Education Networks is a critical analysis of the emerging intersection among the global power elite, information and communication technology, and schools. Joel Spring documents and examines the economic and political interests and forces —including elite networks, the for-profit education industry, data managers, and professional educators — that are pushing the use of ICT for online instruction, test preparation and tutoring, data management, instructional software packages, and more , and looks closely at the impact this is having on schools, students, and learning.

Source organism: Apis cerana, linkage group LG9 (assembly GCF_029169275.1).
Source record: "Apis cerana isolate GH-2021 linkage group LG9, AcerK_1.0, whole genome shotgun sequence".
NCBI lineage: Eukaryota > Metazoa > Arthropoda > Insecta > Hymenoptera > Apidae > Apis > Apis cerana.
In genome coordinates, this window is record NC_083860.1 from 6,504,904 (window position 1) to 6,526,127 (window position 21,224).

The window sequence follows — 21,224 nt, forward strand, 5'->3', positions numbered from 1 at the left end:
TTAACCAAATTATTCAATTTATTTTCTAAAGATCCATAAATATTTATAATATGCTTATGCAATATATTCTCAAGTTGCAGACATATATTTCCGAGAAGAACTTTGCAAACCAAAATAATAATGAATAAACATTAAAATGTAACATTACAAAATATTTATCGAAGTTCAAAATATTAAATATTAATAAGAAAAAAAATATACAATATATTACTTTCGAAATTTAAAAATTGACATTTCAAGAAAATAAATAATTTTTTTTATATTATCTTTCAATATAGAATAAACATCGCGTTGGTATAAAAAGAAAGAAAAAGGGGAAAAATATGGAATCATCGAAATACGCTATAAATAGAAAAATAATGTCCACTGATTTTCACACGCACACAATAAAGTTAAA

Making a distinction between "mind" (as socially constructed) and "brain" (as a physiological entity), Spring draws on recent findings from comparative psychology on the possible effects of ICT on the social construction of the minds of students and school managers, and from neuroscience regarding its effect on students’ brains. Throughout, the influence of elite networks and powerful interest groups is linked to what is happening to children in classrooms. In conclusion Spring offers bold suggestions to change the course of the looming technological triumph of ICT in the "brave new world" of schooling.